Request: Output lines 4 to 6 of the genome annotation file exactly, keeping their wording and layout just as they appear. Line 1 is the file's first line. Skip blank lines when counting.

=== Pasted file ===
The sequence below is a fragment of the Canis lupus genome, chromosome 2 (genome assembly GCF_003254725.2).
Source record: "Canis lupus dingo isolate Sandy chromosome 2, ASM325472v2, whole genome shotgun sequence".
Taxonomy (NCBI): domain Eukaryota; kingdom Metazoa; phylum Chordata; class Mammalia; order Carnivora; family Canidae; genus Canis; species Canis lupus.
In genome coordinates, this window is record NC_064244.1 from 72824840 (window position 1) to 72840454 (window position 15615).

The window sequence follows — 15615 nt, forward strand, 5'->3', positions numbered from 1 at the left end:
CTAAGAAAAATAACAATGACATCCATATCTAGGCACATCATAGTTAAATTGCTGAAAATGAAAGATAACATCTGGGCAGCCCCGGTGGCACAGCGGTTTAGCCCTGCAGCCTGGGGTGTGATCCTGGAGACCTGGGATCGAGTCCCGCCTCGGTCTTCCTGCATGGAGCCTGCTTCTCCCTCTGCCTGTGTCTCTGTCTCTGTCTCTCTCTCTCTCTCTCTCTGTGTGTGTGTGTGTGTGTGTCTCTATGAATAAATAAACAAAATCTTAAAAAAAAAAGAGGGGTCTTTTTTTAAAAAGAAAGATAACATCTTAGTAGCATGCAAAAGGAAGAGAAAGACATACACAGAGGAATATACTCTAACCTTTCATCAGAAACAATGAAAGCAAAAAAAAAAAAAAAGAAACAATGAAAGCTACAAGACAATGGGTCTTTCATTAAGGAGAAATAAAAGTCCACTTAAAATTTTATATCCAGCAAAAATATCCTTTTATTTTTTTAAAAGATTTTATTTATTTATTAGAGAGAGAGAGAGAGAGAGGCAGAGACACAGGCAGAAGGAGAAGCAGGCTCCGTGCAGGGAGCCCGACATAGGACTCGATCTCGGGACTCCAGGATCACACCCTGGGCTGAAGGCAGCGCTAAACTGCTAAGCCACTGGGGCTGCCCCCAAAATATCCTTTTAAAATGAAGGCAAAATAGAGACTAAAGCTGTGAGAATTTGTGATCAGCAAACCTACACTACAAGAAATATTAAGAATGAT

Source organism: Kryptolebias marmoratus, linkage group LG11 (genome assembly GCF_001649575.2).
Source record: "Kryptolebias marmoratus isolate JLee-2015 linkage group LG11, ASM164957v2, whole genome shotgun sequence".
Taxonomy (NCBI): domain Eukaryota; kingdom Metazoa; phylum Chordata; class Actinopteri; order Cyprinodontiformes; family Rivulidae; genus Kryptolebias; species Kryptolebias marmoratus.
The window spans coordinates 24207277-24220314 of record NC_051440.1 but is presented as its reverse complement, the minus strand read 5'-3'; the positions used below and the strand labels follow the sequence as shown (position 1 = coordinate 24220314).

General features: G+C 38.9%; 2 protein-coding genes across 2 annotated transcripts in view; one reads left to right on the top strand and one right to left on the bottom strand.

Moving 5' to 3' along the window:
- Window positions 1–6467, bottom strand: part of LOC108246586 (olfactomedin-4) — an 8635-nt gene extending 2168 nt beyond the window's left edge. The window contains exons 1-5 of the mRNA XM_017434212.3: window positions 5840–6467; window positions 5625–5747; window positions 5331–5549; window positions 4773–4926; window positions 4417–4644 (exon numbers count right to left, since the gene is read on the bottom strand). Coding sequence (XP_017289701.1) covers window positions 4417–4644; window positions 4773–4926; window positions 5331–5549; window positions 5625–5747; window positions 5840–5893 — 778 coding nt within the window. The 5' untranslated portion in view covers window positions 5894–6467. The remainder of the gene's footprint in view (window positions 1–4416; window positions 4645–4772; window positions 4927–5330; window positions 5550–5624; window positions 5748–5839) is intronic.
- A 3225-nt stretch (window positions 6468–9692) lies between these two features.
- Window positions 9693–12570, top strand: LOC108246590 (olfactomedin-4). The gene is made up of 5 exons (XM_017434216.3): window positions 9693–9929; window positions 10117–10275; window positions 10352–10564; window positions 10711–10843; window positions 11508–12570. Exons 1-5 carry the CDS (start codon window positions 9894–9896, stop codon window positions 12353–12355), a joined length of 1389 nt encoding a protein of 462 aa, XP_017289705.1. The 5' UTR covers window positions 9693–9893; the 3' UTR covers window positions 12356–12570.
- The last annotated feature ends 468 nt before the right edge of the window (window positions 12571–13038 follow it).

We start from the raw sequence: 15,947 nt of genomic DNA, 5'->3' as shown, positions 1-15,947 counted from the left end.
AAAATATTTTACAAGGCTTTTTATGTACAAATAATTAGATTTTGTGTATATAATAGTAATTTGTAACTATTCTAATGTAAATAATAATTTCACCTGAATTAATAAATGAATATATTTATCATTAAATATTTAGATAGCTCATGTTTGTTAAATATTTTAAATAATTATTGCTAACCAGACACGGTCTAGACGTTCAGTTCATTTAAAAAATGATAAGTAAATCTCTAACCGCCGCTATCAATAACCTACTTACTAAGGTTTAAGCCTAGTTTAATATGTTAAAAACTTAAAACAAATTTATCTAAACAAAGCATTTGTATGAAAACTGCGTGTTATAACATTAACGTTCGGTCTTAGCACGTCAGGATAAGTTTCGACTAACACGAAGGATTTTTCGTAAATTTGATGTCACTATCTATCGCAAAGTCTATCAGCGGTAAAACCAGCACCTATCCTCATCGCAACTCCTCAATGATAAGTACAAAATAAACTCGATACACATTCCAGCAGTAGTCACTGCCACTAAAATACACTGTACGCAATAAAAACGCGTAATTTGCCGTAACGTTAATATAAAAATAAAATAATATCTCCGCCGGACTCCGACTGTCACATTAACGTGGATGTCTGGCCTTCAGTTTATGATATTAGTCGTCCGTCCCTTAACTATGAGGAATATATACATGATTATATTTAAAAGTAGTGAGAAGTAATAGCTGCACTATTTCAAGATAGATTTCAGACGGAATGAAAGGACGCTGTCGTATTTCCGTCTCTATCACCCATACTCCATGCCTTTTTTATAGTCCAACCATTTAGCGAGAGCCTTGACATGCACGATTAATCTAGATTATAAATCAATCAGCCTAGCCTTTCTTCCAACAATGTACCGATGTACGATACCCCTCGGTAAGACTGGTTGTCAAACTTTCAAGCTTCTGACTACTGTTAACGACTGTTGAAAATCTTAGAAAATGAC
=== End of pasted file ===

In genome coordinates, this window is record NC_064244.1 from 72824840 (window position 1) to 72840454 (window position 15615).

The window sequence follows — 15615 nt, forward strand, 5'->3', positions numbered from 1 at the left end:
CTAAGAAAAATAACAATGACATCCATATCTAGGCACATCATAGTTAAATTGCTGAAAATGAAAGATAACATCTGGGCAGCCCCGGTGGCACAGCGGTTTAGCCCTGCAGCCTGGGGTGTGATCCTGGAGACCTGGGATCGAGTCCCGCCTCGGTCTTCCTGCATGGAGCCTGCTTCTCCCTCTGCCTGTGTCTCTGTCTCTGTCTCTCTCTCTCTCTCTCTCTGTGTGTGTGTGTGTGTGTGTCTCTATGAATAAATAAACAAAATCTTAAAAAAAAAAGAGGGGTCTTTTTTTAAAAAGAAAGATAACATCTTAGTAGCATGCAAAAGGAAGAGAAAGACATACACAGAGGAATATACTCTAACCTTTCATCAGAAACAATGAAAGCAAAAAAAAAAAAAAAGAAACAATGAAAGCTACAAGACAATGGGTCTTTCATTAAGGAGAAATAAAAGTCCACTTAAAATTTTATATCCAGCAAAAATATCCTTTTATTTTTTTAAAAGATTTTATTTATTTATTAGAGAGAGAGAGAGAGAGAGGCAGAGACACAGGCAGAAGGAGAAGCAGGCTCCGTGCAGGGAGCCCGACATAGGACTCGATCTCGGGACTCCAGGATCACACCCTGGGCTGAAGGCAGCGCTAAACTGCTAAGCCACTGGGGCTGCCCCCAAAATATCCTTTTAAAATGAAGGCAAAATAGAGACTAAAGCTGTGAGAATTTGTGATCAGCAAACCTACACTACAAGAAATATTAAGAATGAT